1. Men and women, age 18 years or older with skin types 2,3,4 and 5.
  2. The patient has an established diagnosis of conditions that have been associated with fat malabsorption due to bowel disease (Crohn's disease, ulcerative colitis, or cystic fibrosis), or history of gastric bypass surgery that at least 3 months post-surgery with no continuing complications.
  3. The patient is able to understand the information provided to them and who have given written informed consent to the study.
  4. The patient is able to understand and complete self-administered questionnaires.
  5. The patient is able and willing to follow study procedures.
  6. If female, the patient is either postmenopausal for at least one year, surgically incapable of childbearing, or effectively practicing an acceptable method of contraception (oral or parenteral hormonal contraceptive; intrauterine device; barrier and spermicide or abstinence). Patients must agree to use adequate contraception during the study.

Exclusion Criteria:

  1. Treatment with pharmacologic doses of vitamin D3, vitamin D3 metabolites or analogues, ongoing or within 30 days prior the start of the study.
  2. Pregnancy and lactation.
  3. History of underlying photosensitivity.
  4. Patients with a history of chronic kidney disease or severe liver dysfunction that would alter their calcium and vitamin D metabolism.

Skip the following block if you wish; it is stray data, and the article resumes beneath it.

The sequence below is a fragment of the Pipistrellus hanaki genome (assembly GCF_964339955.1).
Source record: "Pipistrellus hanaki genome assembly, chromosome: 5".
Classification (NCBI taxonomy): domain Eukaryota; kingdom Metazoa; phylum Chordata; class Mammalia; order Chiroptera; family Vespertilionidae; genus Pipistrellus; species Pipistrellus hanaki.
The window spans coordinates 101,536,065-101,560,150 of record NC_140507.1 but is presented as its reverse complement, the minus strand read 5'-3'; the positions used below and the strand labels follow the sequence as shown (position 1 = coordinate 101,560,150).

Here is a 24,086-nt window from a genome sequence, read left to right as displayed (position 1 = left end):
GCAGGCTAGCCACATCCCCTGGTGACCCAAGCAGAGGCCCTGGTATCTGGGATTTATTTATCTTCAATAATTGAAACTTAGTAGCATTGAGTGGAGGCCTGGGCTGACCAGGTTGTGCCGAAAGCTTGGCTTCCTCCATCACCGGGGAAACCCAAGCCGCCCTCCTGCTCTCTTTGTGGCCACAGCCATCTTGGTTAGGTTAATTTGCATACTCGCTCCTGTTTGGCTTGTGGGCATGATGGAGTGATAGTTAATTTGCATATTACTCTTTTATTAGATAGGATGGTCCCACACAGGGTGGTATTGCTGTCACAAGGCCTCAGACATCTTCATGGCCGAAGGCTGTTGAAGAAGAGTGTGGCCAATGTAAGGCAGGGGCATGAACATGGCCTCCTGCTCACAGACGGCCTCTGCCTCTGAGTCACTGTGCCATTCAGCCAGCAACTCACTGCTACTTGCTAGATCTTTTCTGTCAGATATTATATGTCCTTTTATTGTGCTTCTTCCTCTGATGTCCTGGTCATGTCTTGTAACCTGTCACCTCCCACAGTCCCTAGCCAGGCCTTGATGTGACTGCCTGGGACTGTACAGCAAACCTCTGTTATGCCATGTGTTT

5. Subjects with skin type I (who will develop skin burns after UVB exposure).
  6. Use of medications that cause a photosensitivity reaction including hydrochlorothiazide or tetracycline.
  7. History of skin cancer .
  8. Patients with history of hypocalcemia (calcium <8.6mg%), hypercalcemia (calcium >10.4mg%).
  9. Taking drugs known to influence vitamin D metabolism, such as glucocorticoids and antiseizure medications.
  10. Patients with a history of severe, progressive, and/or uncontrolled renal, hepatic, hematological, gastrointestinal, endocrine, pulmonary, cardiac, neurological, or cerebral disease within 3 months.
  11. Patients who have travelled through a warm sunny climate without using sunscreen within 1 month of the beginning of the study, or plan to do so during the study period.
  12. Patients who taking any medications which causes skin sensitivity to sunlight (certain antibiotics; retin-A cream used for acne).

Information from the National Library of Medicine

To learn more about this study, you or your doctor may contact the study research staff using the contact information provided by the sponsor.

Please refer to this study by its identifier (NCT number): NCT01910792

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United States, Massachusetts
Boston Medical Center
Boston, Massachusetts, United States, 02118
Sponsors and Collaborators
Boston University
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Principal Investigator: Michael F Holick, PhD, MD BUMC
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Responsible Party: Michael F. Holick, PhD, MD, Boston University Identifier: NCT01910792    
Other Study ID Numbers: H-30047
First Posted: July 30, 2013    Key Record Dates
Results First Posted: June 14, 2017
Last Update Posted: July 11, 2017
Last Verified: June 2017
Individual Participant Data (IPD) Sharing Statement:
Plan to Share IPD: Undecided

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Studies a U.S. FDA-regulated Drug Product: No
Studies a U.S. FDA-regulated Device Product: Yes
Additional relevant MeSH terms:
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Gastrointestinal Diseases
Digestive System Diseases
Malabsorption Syndromes
Vitamin D Deficiency
Deficiency Diseases
Nutrition Disorders
Intestinal Diseases
Metabolic Diseases